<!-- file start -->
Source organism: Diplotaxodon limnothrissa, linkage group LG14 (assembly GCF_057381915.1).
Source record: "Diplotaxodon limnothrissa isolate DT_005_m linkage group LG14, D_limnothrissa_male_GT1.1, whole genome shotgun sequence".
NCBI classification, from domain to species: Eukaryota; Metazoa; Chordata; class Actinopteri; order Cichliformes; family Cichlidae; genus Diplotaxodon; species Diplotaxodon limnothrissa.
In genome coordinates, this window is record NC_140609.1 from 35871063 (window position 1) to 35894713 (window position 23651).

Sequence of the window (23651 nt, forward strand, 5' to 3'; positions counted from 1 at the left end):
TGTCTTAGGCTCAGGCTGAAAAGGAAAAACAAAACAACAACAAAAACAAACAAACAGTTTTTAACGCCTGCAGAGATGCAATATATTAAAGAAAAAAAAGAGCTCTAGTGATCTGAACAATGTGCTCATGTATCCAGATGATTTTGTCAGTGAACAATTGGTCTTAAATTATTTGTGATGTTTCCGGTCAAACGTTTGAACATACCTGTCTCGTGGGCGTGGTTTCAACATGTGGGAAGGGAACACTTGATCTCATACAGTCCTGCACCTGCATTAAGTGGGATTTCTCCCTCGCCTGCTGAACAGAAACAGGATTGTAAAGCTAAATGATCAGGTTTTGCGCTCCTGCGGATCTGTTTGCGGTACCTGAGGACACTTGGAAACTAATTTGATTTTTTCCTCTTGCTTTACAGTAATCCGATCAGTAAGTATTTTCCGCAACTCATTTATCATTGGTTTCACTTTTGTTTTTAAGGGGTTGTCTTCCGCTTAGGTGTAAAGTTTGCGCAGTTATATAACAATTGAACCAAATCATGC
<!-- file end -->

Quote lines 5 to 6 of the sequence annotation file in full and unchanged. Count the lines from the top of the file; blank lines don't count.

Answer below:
Sequence of the window (23651 nt, forward strand, 5' to 3'; positions counted from 1 at the left end):
TGTCTTAGGCTCAGGCTGAAAAGGAAAAACAAAACAACAACAAAAACAAACAAACAGTTTTTAACGCCTGCAGAGATGCAATATATTAAAGAAAAAAAAGAGCTCTAGTGATCTGAACAATGTGCTCATGTATCCAGATGATTTTGTCAGTGAACAATTGGTCTTAAATTATTTGTGATGTTTCCGGTCAAACGTTTGAACATACCTGTCTCGTGGGCGTGGTTTCAACATGTGGGAAGGGAACACTTGATCTCATACAGTCCTGCACCTGCATTAAGTGGGATTTCTCCCTCGCCTGCTGAACAGAAACAGGATTGTAAAGCTAAATGATCAGGTTTTGCGCTCCTGCGGATCTGTTTGCGGTACCTGAGGACACTTGGAAACTAATTTGATTTTTTCCTCTTGCTTTACAGTAATCCGATCAGTAAGTATTTTCCGCAACTCATTTATCATTGGTTTCACTTTTGTTTTTAAGGGGTTGTCTTCCGCTTAGGTGTAAAGTTTGCGCAGTTATATAACAATTGAACCAAATCATGC